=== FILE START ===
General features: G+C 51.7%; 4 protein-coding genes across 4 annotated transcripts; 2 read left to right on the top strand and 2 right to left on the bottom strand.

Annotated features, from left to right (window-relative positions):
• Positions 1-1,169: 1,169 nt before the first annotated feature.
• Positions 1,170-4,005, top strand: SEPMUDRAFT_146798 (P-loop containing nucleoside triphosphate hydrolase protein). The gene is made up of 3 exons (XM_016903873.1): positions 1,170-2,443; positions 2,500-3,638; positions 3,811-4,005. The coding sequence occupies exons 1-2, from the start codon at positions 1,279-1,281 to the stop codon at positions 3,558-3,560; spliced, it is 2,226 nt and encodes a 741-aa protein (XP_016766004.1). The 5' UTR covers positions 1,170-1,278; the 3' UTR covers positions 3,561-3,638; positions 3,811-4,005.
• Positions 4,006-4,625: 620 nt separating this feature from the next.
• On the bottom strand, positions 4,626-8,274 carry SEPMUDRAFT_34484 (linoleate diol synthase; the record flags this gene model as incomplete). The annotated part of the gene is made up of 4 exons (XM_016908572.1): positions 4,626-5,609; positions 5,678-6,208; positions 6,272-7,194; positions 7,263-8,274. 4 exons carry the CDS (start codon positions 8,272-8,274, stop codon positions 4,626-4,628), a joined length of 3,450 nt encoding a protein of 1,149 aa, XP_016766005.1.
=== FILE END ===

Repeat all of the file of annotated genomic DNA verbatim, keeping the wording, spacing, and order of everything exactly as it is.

General features: G+C 51.7%; 4 protein-coding genes across 4 annotated transcripts; 2 read left to right on the top strand and 2 right to left on the bottom strand.

Annotated features, from left to right (window-relative positions):
• Positions 1-1,169: 1,169 nt before the first annotated feature.
• Positions 1,170-4,005, top strand: SEPMUDRAFT_146798 (P-loop containing nucleoside triphosphate hydrolase protein). The gene is made up of 3 exons (XM_016903873.1): positions 1,170-2,443; positions 2,500-3,638; positions 3,811-4,005. The coding sequence occupies exons 1-2, from the start codon at positions 1,279-1,281 to the stop codon at positions 3,558-3,560; spliced, it is 2,226 nt and encodes a 741-aa protein (XP_016766004.1). The 5' UTR covers positions 1,170-1,278; the 3' UTR covers positions 3,561-3,638; positions 3,811-4,005.
• Positions 4,006-4,625: 620 nt separating this feature from the next.
• On the bottom strand, positions 4,626-8,274 carry SEPMUDRAFT_34484 (linoleate diol synthase; the record flags this gene model as incomplete). The annotated part of the gene is made up of 4 exons (XM_016908572.1): positions 4,626-5,609; positions 5,678-6,208; positions 6,272-7,194; positions 7,263-8,274. 4 exons carry the CDS (start codon positions 8,272-8,274, stop codon positions 4,626-4,628), a joined length of 3,450 nt encoding a protein of 1,149 aa, XP_016766005.1.